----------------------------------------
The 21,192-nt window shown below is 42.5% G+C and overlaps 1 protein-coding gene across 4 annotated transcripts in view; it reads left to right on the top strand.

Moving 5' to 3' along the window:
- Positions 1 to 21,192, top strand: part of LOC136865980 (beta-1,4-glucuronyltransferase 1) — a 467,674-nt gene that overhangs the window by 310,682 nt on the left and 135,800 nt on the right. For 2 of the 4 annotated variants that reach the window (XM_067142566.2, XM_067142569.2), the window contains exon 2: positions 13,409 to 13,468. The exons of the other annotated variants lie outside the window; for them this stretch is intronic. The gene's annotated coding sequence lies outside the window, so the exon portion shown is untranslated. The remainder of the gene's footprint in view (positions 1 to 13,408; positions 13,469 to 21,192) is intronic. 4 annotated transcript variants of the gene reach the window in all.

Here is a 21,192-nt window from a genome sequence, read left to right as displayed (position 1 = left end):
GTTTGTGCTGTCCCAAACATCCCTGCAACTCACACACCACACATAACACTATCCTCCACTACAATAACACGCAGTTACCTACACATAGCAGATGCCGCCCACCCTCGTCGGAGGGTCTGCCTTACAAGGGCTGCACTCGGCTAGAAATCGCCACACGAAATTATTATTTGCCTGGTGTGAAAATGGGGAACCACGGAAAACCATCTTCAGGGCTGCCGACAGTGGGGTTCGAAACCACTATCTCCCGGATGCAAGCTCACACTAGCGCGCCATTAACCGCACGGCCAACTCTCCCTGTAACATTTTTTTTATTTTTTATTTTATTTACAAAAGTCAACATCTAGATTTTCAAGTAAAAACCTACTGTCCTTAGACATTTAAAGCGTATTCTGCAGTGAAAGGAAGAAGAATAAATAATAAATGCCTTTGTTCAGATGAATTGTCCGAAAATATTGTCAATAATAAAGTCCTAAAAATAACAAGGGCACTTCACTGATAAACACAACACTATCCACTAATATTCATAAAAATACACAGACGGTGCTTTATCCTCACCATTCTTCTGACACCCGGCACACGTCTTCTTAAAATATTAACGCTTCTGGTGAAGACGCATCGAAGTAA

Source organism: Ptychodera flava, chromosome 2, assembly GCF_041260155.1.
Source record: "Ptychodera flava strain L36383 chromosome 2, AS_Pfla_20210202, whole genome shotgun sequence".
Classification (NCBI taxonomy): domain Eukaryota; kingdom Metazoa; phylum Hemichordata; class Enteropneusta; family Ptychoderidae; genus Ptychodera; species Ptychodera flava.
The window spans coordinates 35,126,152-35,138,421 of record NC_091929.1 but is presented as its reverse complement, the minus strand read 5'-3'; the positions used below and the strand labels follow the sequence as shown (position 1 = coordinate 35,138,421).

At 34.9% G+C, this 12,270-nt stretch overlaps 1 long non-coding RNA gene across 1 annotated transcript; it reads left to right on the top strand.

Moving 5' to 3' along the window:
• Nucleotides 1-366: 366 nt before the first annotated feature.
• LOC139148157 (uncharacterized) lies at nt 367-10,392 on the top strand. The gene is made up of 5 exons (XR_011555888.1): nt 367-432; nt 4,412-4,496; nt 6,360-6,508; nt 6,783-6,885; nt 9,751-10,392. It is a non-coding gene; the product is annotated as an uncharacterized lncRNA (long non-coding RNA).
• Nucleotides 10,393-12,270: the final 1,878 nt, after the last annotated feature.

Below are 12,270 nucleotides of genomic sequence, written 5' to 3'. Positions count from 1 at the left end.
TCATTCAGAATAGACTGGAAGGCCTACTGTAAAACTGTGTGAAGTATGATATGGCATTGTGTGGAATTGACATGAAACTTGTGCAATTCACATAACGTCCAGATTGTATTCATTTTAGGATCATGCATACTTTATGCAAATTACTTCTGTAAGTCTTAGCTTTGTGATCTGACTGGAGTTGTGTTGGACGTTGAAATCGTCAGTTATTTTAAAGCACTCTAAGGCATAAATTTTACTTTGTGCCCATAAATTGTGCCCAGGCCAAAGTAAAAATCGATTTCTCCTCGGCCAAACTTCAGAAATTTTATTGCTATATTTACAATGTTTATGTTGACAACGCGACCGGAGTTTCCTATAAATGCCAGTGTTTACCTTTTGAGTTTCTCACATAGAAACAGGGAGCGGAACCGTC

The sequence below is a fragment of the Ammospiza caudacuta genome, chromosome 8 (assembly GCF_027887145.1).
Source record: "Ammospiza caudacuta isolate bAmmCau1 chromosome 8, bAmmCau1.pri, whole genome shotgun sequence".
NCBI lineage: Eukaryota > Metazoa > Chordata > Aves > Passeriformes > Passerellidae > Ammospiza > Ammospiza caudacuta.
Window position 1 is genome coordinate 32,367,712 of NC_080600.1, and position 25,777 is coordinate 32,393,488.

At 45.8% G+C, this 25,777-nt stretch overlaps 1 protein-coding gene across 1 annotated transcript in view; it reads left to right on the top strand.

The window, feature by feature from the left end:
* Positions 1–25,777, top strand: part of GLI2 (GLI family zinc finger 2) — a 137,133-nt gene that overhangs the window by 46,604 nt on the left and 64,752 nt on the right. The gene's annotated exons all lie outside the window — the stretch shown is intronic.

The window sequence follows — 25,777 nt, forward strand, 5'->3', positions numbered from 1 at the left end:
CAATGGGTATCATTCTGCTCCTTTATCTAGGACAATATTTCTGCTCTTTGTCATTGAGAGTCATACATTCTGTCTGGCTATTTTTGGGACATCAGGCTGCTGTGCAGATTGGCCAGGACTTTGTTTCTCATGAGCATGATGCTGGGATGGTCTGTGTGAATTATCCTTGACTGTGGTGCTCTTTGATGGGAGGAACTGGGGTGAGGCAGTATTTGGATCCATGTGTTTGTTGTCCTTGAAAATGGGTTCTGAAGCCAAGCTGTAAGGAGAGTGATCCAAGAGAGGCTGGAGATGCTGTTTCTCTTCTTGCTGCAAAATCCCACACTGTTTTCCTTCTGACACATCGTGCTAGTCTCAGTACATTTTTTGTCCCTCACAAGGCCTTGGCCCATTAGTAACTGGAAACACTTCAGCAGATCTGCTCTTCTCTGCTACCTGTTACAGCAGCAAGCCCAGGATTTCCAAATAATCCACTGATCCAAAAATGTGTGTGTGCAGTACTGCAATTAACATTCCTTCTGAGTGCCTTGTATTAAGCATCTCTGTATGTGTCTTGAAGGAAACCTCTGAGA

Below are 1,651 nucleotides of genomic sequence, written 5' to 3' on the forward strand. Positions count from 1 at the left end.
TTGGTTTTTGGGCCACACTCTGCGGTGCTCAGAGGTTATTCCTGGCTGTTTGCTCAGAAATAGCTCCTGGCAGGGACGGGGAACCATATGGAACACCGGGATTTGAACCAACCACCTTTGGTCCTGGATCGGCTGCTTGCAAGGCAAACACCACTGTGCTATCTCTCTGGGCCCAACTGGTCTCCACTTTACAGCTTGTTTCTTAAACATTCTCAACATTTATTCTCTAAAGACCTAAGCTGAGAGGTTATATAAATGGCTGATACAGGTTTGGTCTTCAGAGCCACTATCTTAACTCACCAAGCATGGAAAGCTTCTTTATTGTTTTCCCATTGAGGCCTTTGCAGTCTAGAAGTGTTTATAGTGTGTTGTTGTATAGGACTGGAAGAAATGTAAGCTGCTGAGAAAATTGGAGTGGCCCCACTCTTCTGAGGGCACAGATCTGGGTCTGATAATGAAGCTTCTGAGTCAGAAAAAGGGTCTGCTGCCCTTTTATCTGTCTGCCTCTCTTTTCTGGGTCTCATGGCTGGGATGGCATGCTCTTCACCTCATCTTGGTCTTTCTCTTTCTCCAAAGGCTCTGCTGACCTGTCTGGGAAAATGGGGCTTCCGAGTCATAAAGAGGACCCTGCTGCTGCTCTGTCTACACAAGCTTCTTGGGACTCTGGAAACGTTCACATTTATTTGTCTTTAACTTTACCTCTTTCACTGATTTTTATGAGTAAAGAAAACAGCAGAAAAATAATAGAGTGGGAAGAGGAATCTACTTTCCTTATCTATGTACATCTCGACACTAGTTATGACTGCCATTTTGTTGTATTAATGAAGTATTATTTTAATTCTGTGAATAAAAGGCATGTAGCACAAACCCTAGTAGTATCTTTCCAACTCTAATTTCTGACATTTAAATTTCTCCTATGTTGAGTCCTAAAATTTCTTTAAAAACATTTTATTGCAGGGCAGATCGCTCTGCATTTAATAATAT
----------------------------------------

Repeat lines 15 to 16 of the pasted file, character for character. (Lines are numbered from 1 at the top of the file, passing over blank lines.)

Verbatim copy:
Below are 12,270 nucleotides of genomic sequence, written 5' to 3'. Positions count from 1 at the left end.
TCATTCAGAATAGACTGGAAGGCCTACTGTAAAACTGTGTGAAGTATGATATGGCATTGTGTGGAATTGACATGAAACTTGTGCAATTCACATAACGTCCAGATTGTATTCATTTTAGGATCATGCATACTTTATGCAAATTACTTCTGTAAGTCTTAGCTTTGTGATCTGACTGGAGTTGTGTTGGACGTTGAAATCGTCAGTTATTTTAAAGCACTCTAAGGCATAAATTTTACTTTGTGCCCATAAATTGTGCCCAGGCCAAAGTAAAAATCGATTTCTCCTCGGCCAAACTTCAGAAATTTTATTGCTATATTTACAATGTTTATGTTGACAACGCGACCGGAGTTTCCTATAAATGCCAGTGTTTACCTTTTGAGTTTCTCACATAGAAACAGGGAGCGGAACCGTC